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Matt Hancock claims he broke social distancing ‘guidance’ in embracing aide

·2-min read

Matt Hancock has apologised for breaking social distancing guidance when kissing his aide, even though the law at the time suggests such gatherings were not allowed.

The Health Secretary was pictured embracing his aide Gina Coladangelo on May 6 in what appears to be CCTV footage from inside the Department for Health and Social Care.

Legislation in place at the time stated that “no person may participate in a gathering” that “consists of two or more people… and takes place indoors.”

An exception to this rule was that the gathering was “reasonably necessary for work purposes or for the provision of voluntary or charitable services”.

It is unclear whether Mr Hancock believes his embrace was part of a work meeting.

Guidance in place until May 17 also said people should continue to keep their distance from anyone not in their household or support bubble.

Human rights barrister Adam Wagner said that it appeared there had been a breach of the regulations.

He told BBC News: “I am pretty clear, although you never know for sure, that there was a breach of the regulations, on the basis that at the time it was illegal to have any gathering of more than one person anywhere indoors unless an exception applied.

“The only one that could reasonably be said to apply or possibly said to apply would be that this was reasonably necessary for work purposes.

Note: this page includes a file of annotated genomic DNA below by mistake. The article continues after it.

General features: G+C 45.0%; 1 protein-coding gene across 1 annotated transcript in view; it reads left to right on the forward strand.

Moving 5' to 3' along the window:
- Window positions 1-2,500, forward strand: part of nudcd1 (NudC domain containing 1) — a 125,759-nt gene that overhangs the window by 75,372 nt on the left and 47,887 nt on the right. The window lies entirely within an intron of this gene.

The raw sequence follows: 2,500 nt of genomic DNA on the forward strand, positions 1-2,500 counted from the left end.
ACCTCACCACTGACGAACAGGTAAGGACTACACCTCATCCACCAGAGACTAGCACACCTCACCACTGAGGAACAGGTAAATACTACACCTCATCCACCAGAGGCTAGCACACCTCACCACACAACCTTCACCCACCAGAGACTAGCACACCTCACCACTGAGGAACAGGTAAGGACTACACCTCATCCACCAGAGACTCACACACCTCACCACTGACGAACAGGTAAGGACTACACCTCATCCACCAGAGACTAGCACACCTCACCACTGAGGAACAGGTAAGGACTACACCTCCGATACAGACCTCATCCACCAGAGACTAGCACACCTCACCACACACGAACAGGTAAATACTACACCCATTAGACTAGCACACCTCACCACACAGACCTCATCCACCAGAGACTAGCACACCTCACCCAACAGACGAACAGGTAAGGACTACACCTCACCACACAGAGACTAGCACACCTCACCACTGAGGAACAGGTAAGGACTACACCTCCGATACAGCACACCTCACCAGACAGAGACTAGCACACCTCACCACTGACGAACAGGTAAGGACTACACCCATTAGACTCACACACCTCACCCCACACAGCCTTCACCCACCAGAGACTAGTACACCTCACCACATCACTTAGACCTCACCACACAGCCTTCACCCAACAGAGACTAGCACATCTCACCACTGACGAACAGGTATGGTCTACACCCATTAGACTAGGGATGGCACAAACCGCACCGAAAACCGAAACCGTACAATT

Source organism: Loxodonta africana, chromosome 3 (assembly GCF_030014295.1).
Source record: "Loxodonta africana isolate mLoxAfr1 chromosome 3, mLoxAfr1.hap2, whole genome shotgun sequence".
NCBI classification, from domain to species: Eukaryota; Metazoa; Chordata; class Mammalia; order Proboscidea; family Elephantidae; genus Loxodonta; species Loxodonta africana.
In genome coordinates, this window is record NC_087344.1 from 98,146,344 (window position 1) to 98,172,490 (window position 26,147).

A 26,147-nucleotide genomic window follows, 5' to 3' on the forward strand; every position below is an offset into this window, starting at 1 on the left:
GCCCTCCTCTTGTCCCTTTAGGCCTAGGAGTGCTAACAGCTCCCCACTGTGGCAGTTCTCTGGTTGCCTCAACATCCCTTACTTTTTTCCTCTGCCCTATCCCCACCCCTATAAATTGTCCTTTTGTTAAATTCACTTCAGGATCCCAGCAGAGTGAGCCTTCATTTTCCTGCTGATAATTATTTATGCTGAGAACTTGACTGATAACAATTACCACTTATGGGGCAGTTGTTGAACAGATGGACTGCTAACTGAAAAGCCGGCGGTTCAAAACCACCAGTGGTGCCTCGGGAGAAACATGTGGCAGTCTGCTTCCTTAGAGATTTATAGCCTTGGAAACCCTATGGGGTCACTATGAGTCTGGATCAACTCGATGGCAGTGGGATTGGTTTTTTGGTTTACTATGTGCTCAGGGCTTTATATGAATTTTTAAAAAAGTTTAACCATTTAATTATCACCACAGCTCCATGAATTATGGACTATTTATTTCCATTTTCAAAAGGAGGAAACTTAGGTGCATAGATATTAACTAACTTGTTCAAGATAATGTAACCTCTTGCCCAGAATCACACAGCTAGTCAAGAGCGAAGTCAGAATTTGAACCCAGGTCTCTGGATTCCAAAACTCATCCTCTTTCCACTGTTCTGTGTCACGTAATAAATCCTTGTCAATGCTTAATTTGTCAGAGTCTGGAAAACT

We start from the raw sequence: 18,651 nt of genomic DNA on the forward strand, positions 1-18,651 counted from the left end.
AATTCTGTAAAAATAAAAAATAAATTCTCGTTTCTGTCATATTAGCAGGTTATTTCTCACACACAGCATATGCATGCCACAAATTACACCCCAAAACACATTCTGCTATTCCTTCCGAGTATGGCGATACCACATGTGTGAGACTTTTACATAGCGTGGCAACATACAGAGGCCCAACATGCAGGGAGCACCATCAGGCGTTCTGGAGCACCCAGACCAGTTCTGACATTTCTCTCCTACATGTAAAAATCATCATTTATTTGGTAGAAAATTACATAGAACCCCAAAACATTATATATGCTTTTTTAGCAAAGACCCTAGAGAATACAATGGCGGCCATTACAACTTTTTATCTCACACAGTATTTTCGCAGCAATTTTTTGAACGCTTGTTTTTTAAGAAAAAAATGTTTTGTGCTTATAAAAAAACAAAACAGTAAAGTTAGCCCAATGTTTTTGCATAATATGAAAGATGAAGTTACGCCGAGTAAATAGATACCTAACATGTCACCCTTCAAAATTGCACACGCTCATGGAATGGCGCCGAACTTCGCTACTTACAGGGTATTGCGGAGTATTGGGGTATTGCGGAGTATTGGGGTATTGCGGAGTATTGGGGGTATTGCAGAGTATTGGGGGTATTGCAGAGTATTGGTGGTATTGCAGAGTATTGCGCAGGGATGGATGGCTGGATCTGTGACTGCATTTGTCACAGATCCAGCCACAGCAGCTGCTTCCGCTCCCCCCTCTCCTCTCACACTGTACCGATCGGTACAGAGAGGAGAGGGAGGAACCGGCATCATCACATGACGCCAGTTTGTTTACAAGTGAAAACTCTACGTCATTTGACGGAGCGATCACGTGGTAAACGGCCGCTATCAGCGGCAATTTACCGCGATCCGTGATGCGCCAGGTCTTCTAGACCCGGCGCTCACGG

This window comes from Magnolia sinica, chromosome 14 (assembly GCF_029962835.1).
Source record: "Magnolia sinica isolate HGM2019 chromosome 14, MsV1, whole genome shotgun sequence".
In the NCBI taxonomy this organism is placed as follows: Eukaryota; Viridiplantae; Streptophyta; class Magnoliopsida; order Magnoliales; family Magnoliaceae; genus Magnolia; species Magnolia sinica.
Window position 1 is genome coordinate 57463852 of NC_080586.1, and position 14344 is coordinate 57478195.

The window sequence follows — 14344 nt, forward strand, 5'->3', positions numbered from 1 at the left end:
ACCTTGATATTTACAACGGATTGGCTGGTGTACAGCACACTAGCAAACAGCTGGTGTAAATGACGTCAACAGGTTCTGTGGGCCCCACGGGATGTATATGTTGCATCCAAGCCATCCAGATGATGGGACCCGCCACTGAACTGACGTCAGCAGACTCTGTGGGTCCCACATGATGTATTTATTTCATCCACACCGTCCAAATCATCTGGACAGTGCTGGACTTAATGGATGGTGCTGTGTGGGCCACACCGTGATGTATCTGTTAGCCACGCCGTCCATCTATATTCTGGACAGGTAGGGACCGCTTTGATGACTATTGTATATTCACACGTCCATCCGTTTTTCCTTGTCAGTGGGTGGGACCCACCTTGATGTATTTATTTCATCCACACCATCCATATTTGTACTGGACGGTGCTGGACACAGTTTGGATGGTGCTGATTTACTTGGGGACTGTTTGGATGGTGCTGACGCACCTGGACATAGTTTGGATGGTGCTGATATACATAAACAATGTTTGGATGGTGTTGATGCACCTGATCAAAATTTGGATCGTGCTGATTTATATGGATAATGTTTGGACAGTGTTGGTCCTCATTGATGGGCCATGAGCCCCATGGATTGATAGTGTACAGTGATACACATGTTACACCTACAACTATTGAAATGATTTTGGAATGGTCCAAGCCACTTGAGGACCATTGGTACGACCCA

“But based on what we know and what we can see in the images, it doesn’t seem that that was reasonably necessary for work purposes.”

Specifically regarding workplaces, the Health and Safety Executive (HSE) had guidance in place at the time saying they must be kept Covid-secure.

It said social distancing “means keeping people apart to help reduce the spread of coronavirus”, adding: “Where possible, you should keep people 2m apart. If this is not possible, consider additional control measures.”

The additional measures that could be used if social distancing was not possible included deciding “if the activity can be stopped” and keeping “the activity time as short as possible”.

The workplace should also be organised “so that people are side-by-side or facing away from each other rather than face-to-face”.

Efforts should also be made to “reduce the number of people in close proximity in the work area” and “consider if workers can stay in one place or at one workstation when working”.

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